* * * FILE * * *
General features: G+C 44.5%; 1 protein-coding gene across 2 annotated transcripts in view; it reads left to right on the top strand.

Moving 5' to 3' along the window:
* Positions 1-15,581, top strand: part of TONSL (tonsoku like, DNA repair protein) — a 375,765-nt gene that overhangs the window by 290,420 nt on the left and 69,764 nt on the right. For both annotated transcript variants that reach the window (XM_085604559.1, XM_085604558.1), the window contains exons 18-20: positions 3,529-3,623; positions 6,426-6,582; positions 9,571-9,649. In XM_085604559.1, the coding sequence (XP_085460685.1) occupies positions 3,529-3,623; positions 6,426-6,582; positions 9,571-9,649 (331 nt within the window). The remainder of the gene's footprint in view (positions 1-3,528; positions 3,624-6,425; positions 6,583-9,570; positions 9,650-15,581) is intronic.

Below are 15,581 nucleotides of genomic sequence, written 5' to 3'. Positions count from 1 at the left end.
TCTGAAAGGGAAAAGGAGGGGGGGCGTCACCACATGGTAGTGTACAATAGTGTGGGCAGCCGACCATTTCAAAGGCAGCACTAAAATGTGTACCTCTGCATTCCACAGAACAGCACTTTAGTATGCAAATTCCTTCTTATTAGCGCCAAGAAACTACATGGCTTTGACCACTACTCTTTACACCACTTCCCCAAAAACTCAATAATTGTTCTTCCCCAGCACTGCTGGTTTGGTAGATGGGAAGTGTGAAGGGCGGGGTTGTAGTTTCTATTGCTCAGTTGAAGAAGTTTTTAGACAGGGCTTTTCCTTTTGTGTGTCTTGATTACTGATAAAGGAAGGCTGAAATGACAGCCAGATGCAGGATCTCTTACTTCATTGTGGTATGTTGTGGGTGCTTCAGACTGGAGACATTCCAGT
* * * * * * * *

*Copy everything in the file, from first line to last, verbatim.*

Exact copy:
General features: G+C 44.5%; 1 protein-coding gene across 2 annotated transcripts in view; it reads left to right on the top strand.

Moving 5' to 3' along the window:
* Positions 1-15,581, top strand: part of TONSL (tonsoku like, DNA repair protein) — a 375,765-nt gene that overhangs the window by 290,420 nt on the left and 69,764 nt on the right. For both annotated transcript variants that reach the window (XM_085604559.1, XM_085604558.1), the window contains exons 18-20: positions 3,529-3,623; positions 6,426-6,582; positions 9,571-9,649. In XM_085604559.1, the coding sequence (XP_085460685.1) occupies positions 3,529-3,623; positions 6,426-6,582; positions 9,571-9,649 (331 nt within the window). The remainder of the gene's footprint in view (positions 1-3,528; positions 3,624-6,425; positions 6,583-9,570; positions 9,650-15,581) is intronic.

Below are 15,581 nucleotides of genomic sequence, written 5' to 3'. Positions count from 1 at the left end.
TCTGAAAGGGAAAAGGAGGGGGGGCGTCACCACATGGTAGTGTACAATAGTGTGGGCAGCCGACCATTTCAAAGGCAGCACTAAAATGTGTACCTCTGCATTCCACAGAACAGCACTTTAGTATGCAAATTCCTTCTTATTAGCGCCAAGAAACTACATGGCTTTGACCACTACTCTTTACACCACTTCCCCAAAAACTCAATAATTGTTCTTCCCCAGCACTGCTGGTTTGGTAGATGGGAAGTGTGAAGGGCGGGGTTGTAGTTTCTATTGCTCAGTTGAAGAAGTTTTTAGACAGGGCTTTTCCTTTTGTGTGTCTTGATTACTGATAAAGGAAGGCTGAAATGACAGCCAGATGCAGGATCTCTTACTTCATTGTGGTATGTTGTGGGTGCTTCAGACTGGAGACATTCCAGT